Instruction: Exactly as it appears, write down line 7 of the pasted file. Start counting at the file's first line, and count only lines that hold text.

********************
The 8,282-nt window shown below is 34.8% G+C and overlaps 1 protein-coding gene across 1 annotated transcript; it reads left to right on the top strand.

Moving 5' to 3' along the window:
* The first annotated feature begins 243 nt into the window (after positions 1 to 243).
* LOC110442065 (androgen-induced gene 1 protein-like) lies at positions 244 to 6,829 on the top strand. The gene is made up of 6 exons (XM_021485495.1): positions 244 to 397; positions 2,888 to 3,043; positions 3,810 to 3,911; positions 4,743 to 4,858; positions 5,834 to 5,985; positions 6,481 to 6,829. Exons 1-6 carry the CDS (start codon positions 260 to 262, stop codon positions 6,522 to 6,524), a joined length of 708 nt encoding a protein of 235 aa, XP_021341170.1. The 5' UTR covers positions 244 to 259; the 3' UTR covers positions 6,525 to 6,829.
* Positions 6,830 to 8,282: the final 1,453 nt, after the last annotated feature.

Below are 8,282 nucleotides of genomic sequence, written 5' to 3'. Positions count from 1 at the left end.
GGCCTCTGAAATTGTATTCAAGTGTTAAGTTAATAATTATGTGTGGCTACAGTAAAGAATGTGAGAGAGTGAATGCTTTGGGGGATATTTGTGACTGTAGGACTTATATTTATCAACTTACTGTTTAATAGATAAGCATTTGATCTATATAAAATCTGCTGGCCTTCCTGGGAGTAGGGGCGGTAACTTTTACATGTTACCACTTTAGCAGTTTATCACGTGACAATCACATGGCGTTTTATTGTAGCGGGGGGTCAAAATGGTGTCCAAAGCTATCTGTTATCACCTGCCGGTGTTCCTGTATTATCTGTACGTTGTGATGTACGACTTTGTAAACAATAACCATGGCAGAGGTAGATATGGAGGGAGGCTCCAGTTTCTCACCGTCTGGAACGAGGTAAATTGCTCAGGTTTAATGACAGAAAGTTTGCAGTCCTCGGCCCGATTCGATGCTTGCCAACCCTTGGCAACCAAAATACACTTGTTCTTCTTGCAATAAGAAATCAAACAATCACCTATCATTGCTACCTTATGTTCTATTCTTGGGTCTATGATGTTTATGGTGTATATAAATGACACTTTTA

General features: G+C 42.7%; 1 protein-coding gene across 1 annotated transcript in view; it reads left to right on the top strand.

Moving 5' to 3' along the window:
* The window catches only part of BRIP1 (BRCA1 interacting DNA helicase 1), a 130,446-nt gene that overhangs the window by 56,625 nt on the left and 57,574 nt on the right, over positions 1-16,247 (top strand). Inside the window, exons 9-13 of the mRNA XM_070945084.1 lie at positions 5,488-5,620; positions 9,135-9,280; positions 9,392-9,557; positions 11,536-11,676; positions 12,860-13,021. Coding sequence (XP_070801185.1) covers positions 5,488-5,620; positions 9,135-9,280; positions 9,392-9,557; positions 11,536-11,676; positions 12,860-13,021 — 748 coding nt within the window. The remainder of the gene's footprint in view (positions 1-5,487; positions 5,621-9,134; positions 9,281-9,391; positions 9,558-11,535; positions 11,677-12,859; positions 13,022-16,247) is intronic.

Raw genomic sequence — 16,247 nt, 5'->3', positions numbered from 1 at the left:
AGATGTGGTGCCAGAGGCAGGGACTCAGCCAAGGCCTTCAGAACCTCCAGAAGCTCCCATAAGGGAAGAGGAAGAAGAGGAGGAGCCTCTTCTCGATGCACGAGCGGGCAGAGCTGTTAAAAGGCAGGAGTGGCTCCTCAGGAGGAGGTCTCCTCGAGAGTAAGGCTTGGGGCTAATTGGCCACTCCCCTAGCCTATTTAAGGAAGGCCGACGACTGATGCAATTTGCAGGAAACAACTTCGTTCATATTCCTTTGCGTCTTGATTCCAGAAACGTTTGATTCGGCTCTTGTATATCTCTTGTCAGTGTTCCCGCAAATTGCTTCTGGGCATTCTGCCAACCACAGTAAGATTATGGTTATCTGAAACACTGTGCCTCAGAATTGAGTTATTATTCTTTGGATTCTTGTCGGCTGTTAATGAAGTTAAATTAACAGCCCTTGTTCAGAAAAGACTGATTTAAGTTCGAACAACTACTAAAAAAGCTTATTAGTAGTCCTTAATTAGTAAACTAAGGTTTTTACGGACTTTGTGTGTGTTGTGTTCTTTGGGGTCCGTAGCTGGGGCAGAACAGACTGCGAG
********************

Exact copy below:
GGCCTCTGAAATTGTATTCAAGTGTTAAGTTAATAATTATGTGTGGCTACAGTAAAGAATGTGAGAGAGTGAATGCTTTGGGGGATATTTGTGACTGTAGGACTTATATTTATCAACTTACTGTTTAATAGATAAGCATTTGATCTATATAAAATCTGCTGGCCTTCCTGGGAGTAGGGGCGGTAACTTTTACATGTTACCACTTTAGCAGTTTATCACGTGACAATCACATGGCGTTTTATTGTAGCGGGGGGTCAAAATGGTGTCCAAAGCTATCTGTTATCACCTGCCGGTGTTCCTGTATTATCTGTACGTTGTGATGTACGACTTTGTAAACAATAACCATGGCAGAGGTAGATATGGAGGGAGGCTCCAGTTTCTCACCGTCTGGAACGAGGTAAATTGCTCAGGTTTAATGACAGAAAGTTTGCAGTCCTCGGCCCGATTCGATGCTTGCCAACCCTTGGCAACCAAAATACACTTGTTCTTCTTGCAATAAGAAATCAAACAATCACCTATCATTGCTACCTTATGTTCTATTCTTGGGTCTATGATGTTTATGGTGTATATAAATGACACTTTTA